The American connection

The Consumer Electronics Association of America is the country’s peak industry body and a powerful lobbyist to the US government. The CEA’s senior VP of events, International CES, Karen Chupka, and VP International, Elizabeth Hyman, talk to ECN about their impressions of the Middle East CE market.

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By  Michael Thorne Published  June 13, 2006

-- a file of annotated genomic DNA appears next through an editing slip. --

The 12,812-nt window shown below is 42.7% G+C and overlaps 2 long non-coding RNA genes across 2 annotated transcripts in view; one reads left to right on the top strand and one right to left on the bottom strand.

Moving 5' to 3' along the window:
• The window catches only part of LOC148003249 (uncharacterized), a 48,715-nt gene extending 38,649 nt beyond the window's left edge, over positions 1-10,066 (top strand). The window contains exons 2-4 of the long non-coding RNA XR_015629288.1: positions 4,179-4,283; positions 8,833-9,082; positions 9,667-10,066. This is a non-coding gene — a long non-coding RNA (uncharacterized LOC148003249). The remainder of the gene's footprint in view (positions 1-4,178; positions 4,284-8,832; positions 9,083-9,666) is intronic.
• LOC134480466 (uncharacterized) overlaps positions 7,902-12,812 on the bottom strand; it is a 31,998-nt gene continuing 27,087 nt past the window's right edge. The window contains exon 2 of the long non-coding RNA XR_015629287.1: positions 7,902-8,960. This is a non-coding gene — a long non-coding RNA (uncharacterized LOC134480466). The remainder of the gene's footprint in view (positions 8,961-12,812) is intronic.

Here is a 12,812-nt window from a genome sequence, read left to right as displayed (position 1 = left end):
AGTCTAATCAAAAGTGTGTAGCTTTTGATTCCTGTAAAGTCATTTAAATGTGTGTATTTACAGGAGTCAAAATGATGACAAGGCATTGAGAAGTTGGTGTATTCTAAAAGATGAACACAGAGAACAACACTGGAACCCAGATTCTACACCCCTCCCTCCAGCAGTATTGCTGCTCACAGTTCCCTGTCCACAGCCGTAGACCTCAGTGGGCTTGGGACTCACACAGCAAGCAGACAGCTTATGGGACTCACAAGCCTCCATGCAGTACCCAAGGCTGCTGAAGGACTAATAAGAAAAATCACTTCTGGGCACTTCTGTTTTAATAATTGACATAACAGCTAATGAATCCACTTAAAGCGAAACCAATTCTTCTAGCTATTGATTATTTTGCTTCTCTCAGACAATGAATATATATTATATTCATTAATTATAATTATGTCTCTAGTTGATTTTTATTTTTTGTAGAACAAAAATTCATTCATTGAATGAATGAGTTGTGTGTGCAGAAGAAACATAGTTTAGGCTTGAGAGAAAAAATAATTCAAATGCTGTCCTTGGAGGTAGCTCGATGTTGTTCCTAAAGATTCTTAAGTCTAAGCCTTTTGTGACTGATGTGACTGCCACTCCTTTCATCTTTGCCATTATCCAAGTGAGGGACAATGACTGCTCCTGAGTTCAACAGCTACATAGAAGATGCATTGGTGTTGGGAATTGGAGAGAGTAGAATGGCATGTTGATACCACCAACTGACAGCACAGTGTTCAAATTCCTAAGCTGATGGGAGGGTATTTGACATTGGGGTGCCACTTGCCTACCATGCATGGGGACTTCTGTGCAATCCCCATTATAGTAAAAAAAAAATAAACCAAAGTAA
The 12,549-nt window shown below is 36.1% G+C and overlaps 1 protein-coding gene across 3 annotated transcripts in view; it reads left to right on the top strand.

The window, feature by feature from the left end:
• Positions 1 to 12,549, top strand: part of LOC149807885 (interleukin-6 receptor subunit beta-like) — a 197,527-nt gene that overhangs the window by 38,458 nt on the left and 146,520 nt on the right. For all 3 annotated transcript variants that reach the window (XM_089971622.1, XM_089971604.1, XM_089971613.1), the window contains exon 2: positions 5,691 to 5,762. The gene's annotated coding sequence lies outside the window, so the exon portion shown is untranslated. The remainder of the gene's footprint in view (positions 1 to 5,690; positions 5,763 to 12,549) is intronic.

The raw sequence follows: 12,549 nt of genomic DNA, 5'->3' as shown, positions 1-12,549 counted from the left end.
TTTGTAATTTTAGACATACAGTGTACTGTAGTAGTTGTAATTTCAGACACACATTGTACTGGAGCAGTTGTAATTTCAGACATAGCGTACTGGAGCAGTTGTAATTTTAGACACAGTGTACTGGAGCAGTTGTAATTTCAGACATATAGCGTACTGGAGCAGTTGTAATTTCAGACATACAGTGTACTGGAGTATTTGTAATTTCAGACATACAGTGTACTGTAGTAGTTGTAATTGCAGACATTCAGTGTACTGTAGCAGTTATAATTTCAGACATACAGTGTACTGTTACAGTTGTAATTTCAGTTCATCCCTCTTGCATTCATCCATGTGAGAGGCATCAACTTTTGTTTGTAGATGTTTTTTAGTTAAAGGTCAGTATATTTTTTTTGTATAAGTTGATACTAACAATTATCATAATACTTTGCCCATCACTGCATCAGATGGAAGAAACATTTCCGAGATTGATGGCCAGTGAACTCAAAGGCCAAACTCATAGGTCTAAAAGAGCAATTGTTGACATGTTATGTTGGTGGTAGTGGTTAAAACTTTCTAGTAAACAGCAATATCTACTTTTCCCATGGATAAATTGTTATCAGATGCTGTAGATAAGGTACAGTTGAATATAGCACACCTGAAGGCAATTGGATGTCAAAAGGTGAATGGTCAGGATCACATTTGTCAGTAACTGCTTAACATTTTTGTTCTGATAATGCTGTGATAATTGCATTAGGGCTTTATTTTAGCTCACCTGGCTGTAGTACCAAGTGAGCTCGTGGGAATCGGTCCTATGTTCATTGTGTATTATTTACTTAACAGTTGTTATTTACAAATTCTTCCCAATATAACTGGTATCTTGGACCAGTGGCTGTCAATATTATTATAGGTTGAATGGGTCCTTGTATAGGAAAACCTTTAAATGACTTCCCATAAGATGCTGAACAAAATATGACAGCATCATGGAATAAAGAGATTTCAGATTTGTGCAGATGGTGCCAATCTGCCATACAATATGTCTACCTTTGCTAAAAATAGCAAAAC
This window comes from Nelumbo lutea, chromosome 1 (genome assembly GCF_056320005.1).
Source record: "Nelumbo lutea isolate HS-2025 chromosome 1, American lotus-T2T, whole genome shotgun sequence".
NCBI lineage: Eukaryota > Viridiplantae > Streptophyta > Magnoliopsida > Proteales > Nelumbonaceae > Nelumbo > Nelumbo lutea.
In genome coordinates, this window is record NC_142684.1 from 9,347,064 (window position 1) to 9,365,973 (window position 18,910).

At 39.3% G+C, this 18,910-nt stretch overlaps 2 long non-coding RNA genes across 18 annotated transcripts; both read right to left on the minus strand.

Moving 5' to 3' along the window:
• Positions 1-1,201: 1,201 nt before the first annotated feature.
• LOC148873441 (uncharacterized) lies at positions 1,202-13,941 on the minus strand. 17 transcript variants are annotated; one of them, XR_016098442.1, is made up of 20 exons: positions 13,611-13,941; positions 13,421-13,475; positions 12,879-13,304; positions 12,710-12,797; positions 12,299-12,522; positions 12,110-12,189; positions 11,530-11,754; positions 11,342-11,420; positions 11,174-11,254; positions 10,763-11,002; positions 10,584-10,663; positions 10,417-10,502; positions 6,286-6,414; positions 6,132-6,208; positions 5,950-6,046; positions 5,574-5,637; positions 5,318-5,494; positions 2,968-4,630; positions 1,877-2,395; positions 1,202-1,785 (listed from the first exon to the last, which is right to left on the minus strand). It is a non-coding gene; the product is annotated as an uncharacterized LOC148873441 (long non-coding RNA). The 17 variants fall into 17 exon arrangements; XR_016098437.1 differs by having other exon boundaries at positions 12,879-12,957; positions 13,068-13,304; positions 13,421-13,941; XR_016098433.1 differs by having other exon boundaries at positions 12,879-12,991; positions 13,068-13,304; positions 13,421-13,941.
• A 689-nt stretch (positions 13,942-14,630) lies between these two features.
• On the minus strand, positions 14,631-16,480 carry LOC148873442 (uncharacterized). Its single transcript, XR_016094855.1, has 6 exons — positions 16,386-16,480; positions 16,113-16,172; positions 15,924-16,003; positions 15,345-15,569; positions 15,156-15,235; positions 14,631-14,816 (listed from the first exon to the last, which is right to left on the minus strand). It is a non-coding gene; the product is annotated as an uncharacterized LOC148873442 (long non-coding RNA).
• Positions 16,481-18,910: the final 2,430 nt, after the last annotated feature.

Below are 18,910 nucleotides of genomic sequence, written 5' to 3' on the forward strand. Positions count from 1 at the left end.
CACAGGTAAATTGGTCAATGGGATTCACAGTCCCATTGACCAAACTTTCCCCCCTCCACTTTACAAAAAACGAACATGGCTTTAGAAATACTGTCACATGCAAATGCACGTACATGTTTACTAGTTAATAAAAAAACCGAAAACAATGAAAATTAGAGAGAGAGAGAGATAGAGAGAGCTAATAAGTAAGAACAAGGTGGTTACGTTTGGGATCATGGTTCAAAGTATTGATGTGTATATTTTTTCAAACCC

|~|KC200.gif|~|Karen Chupka, CEA senior VP of events, International CES.|~|Electronic Channel News What do each of your roles entail at the Consumer Electronics Association (CEA)? Karen Chupka I have been with the CEA for more than 17 years. My primary role is organising the International Consumer Electronics Show (CES), which is the world’s largest annual trade exhibition. I’ve held a number of key positions with the CEA over the years; everything from marketing to working to expand the membership base and establishing new divisions to deal with emerging technologies. Elizabeth Hyman I’m currently employed by the CEA’s international business department, which commenced operations in April. The department was established on the basis that our industry is global and we need to be capable of helping our members access global markets. I have a background in international trade affairs, which is how I came to work at the CEA. I am responsible for two key areas within the department: helping our members negotiate partnerships with companies abroad, particularly in China at the moment, through the consumer electronics show (CES); and international trade policy – advocating free trade policies that help us expand markets for US manufacturers. ECN What exactly is the agenda of the CEA? KC The CEA is a not-for-profit organisation, which means that every dollar earned is reinvested in the industry. It was established by a group of manufacturers working in the radio industry. It was an audio-video manufacturers association until around six years ago when it started shifting its focus to better reflect what was happening in the consumer electronics industry. Now we have over 2,000 member companies ranging from consumer electronics vendors, such as Sony and Panasonic, to mobile phone companies such as Motorola, as well as members from a broad range of associated industries such as the media (ESPN for example) and retail. We have a very simple mission statement – to help expand the market for consumer electronics products. The CEA works in a number of ways: it works to shape technical standards in the US; it works with the US government to address key industry issues; it undertakes communications and promotions relating to consumer awareness of new technologies; and it works with the industry and retailers to make it easier for them to get particular products to market. It also looks at policy issues including copyright, environmental issues including product recycling and energy efficiency, and international trade issues. Then there are the events that we host. Shows such as the International CES help bring the industry together from around the world. The event attracts 150,000 attendees – this year 25,000 of those were foreign delegates. EH We also boast an extensive market research capacity at CEA, which provides invaluable industry data to our member companies. KC We compile an assortment of information across a host of industry segments. We track specific retail sales of various products for example in conjunction with our members. We then compile that information and produce an extensive industry forecast each year. This year we expect the US consumer electronics industry to be worth around US$135 billion. The CEA also conducts a significant amount of consumer research – everything from buying trends to what consumers are looking for in terms of specific products and their impression of emerging technologies. ECN What are the criteria for manufacturers or distributors interested in joining the CEA? KC Members must have an office in the US or be a sole distributor of a product in the country. We have recently opened an international division providing membership to companies based outside the US. EH We have an international affiliate programme that is a subset of our full membership. After two years the idea is that a member company of our international programme will have established an office in the United States and therefore be able to take up full CEA membership. KC It’s a way for international companies to test the US market and use us as a source of industry data to help them come to terms with the key trends at play in the sector. We are there to help them if they decide to formalise their presence in the US market. ECN You mentioned advocacy as one of your activities. What do you do in respect to this? EH As our stated goal is to foster commercial opportunities in the consumer electronics industry, we need to ensure that regulations don’t crop up that hinder growth. We cover a lot of different issues. We played a key role in advising the US government on the HDTV transition, consulting lawmakers about what was required from an industry perspective. For example, we knew that a firm analogue service cut-off date was required so that manufacturers could start to work towards that deadline and, in conjunction with the CEA, ensure that consumers were fully prepared for the transition. ECN HDTV is an international issue – do you consult with, or provide advice to, international industry bodies? EH We’ve had some dealings in terms of what’s going on in other markets but I think that each country has its own unique set of challenges to deal with in respect to HDTV. We try to keep third parties informed as to what’s going on in our market however.||**|||~|EH200.gif|~|Elizabeth Hyman, CEA vice president, International.|~|ECN Why do companies exhibit at the CES? EH There are a variety of reasons. Some companies get involved because they want to start selling product into the US market. For example, we have semi-conductor companies coming in looking for deals or manufacturers interested in finding partners based in the US. Then there are buyers who often come to take stock of the latest technologies or trends impacting the market. We consistently attract a considerable contingent of foreign exhibitors to the show, especially those from Taiwan, China and Korea. Last year for the first time we had two exhibitors from the UK. We haven’t managed as yet to attract an exhibitor from the Middle East but we did draw 82 attendees from the region to the 2005 event, with 40 of those from the UAE. ECN What are your impressions of the consumer electronics market in the Middle East? KC It seems that, especially in Dubai, there are similar processes occuring here as there are in the US market. However, there are some technologies that can be implemented here that prove more challenging in the US, such as home networking. For this type of technology to gain mainstream acceptance in America, many existing buildings would have to be substantially modified, which would ultimately prove quite costly. Here in the Middle East, with the boom in residential construction you have the advantage of integrating these systems now, as part of an initial building design. EH Interestingly, in markets outside the UAE they’ve leapfrogged into mobile technology and aren’t as reliant on telecom backbones. This creates avenues for opportunities with new applications in mobile communications. KC Several years back in the US, consumers wanted to start shifting their content around easily between different devices and once they got a feel for that they wanted to be able to do it in different ways. Connectivity has become key to new applications and I think that this market is mirroring that demand. It is clearly obvious in the Middle East that consumers are accustomed to change and I think that this makes the market open to rapid change in consumer electronics technology as well. ECN Are the varioous consumer markets of the Middle East generating interest among US-based manufacturers? EH Part of the reason we’re here is because our members, particularly those involved in manufacturing, asked us to come and take stock of the potential of the market. The fact that they’re asking us to explore this region tells me that there’s interest in finding out how they can expand their business here. Especially Dubai; it’s a city that’s creating a definite buzz in the US, which makes it even more appealing to our members. Many of the major Asian vendors are doing big business in the Middle East and I think that this is generating significant interest from US-based vendors. KC High-end niche consumer electronics manufacturers that specialise in products with a high degree of craftsmanship can benefit particularly from this market. ECN Do American consumer electronics vendors find it easy to do business in this region? EH At the moment the UAE is not a member of the Information Technology Agreement (ITA) at the WTO, which eliminated tariffs on IT products in 1997. It would be beneficial if the UAE joined the ITA because we see that as the first step to a broader acceptance of market liberalisation. Bahrain, Qatar and some other countries in the region are ITA members but I believe that the UAE is a leader in technology in this region and therefore joining the ITA would be a further expression of this position. KC The retail model here does seem to be slightly different to that in the US but I think it is one that US vendors can deal with since they are familiar with working with distributors to access local markets. ECN Are you looking to forge a partnership with Hometech or any other trade exhibition in the Middle East? KC It’s one of the things that we are exploring: looking at what opportunities there are and how interesting they would be to our members. We’re gathering information and our trip here has been a great opportunity to talk to a lot of key stakeholders in the industry. I think there probably are opportunities for us to support Hometech in the future but in what capacity we are yet to determine. ECN How do you think Hometech could be improved? EH We cover every facet of the consumer electronics and technology sectors. This is an aspect that Hometech organisers could further develop at future events. ECN US vendors are missing out on the potentially lucrative Iranian market because of the US trade sanctions in place. Have you received any feedback on this from US vendors? EH It’s not something that has been discussed. KC When we talk about global markets we talk about the Middle East or India for example but Iran has not been a topic of discussion at an official level.||**||